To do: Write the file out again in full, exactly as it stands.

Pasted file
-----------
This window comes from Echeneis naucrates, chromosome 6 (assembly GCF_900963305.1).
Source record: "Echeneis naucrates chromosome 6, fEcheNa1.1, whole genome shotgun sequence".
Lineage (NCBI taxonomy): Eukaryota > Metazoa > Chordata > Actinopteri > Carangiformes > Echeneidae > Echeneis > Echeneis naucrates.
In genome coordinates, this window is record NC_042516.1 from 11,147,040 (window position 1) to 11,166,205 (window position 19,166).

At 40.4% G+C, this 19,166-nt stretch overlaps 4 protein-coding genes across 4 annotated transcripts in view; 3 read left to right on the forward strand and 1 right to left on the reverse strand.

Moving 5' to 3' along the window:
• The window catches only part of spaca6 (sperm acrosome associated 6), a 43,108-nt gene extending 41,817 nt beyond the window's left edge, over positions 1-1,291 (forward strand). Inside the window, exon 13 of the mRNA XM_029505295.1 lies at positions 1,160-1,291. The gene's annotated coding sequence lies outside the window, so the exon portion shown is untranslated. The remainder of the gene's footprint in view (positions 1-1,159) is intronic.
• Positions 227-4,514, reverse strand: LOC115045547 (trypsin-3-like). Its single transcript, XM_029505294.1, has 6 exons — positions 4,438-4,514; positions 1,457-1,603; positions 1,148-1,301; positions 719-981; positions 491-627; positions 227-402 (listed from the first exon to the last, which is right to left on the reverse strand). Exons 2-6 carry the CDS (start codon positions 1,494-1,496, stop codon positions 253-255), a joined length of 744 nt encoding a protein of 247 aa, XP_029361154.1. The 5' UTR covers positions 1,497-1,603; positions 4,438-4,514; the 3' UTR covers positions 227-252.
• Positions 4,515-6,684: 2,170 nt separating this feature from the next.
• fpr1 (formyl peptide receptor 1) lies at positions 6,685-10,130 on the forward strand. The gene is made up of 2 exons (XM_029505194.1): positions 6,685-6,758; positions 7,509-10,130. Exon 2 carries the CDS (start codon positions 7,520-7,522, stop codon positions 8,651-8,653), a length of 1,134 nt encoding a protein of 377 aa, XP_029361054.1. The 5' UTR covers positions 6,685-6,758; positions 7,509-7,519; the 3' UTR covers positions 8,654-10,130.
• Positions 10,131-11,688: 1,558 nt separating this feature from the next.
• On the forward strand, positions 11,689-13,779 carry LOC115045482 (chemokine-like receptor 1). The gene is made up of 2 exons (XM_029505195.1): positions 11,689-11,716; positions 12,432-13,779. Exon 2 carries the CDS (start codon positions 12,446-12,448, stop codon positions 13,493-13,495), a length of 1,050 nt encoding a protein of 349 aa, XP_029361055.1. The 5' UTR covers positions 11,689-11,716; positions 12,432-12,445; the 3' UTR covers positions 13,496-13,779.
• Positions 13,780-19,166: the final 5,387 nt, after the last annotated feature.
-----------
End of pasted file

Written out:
This window comes from Echeneis naucrates, chromosome 6 (assembly GCF_900963305.1).
Source record: "Echeneis naucrates chromosome 6, fEcheNa1.1, whole genome shotgun sequence".
Lineage (NCBI taxonomy): Eukaryota > Metazoa > Chordata > Actinopteri > Carangiformes > Echeneidae > Echeneis > Echeneis naucrates.
In genome coordinates, this window is record NC_042516.1 from 11,147,040 (window position 1) to 11,166,205 (window position 19,166).

At 40.4% G+C, this 19,166-nt stretch overlaps 4 protein-coding genes across 4 annotated transcripts in view; 3 read left to right on the forward strand and 1 right to left on the reverse strand.

Moving 5' to 3' along the window:
• The window catches only part of spaca6 (sperm acrosome associated 6), a 43,108-nt gene extending 41,817 nt beyond the window's left edge, over positions 1-1,291 (forward strand). Inside the window, exon 13 of the mRNA XM_029505295.1 lies at positions 1,160-1,291. The gene's annotated coding sequence lies outside the window, so the exon portion shown is untranslated. The remainder of the gene's footprint in view (positions 1-1,159) is intronic.
• Positions 227-4,514, reverse strand: LOC115045547 (trypsin-3-like). Its single transcript, XM_029505294.1, has 6 exons — positions 4,438-4,514; positions 1,457-1,603; positions 1,148-1,301; positions 719-981; positions 491-627; positions 227-402 (listed from the first exon to the last, which is right to left on the reverse strand). Exons 2-6 carry the CDS (start codon positions 1,494-1,496, stop codon positions 253-255), a joined length of 744 nt encoding a protein of 247 aa, XP_029361154.1. The 5' UTR covers positions 1,497-1,603; positions 4,438-4,514; the 3' UTR covers positions 227-252.
• Positions 4,515-6,684: 2,170 nt separating this feature from the next.
• fpr1 (formyl peptide receptor 1) lies at positions 6,685-10,130 on the forward strand. The gene is made up of 2 exons (XM_029505194.1): positions 6,685-6,758; positions 7,509-10,130. Exon 2 carries the CDS (start codon positions 7,520-7,522, stop codon positions 8,651-8,653), a length of 1,134 nt encoding a protein of 377 aa, XP_029361054.1. The 5' UTR covers positions 6,685-6,758; positions 7,509-7,519; the 3' UTR covers positions 8,654-10,130.
• Positions 10,131-11,688: 1,558 nt separating this feature from the next.
• On the forward strand, positions 11,689-13,779 carry LOC115045482 (chemokine-like receptor 1). The gene is made up of 2 exons (XM_029505195.1): positions 11,689-11,716; positions 12,432-13,779. Exon 2 carries the CDS (start codon positions 12,446-12,448, stop codon positions 13,493-13,495), a length of 1,050 nt encoding a protein of 349 aa, XP_029361055.1. The 5' UTR covers positions 11,689-11,716; positions 12,432-12,445; the 3' UTR covers positions 13,496-13,779.
• Positions 13,780-19,166: the final 5,387 nt, after the last annotated feature.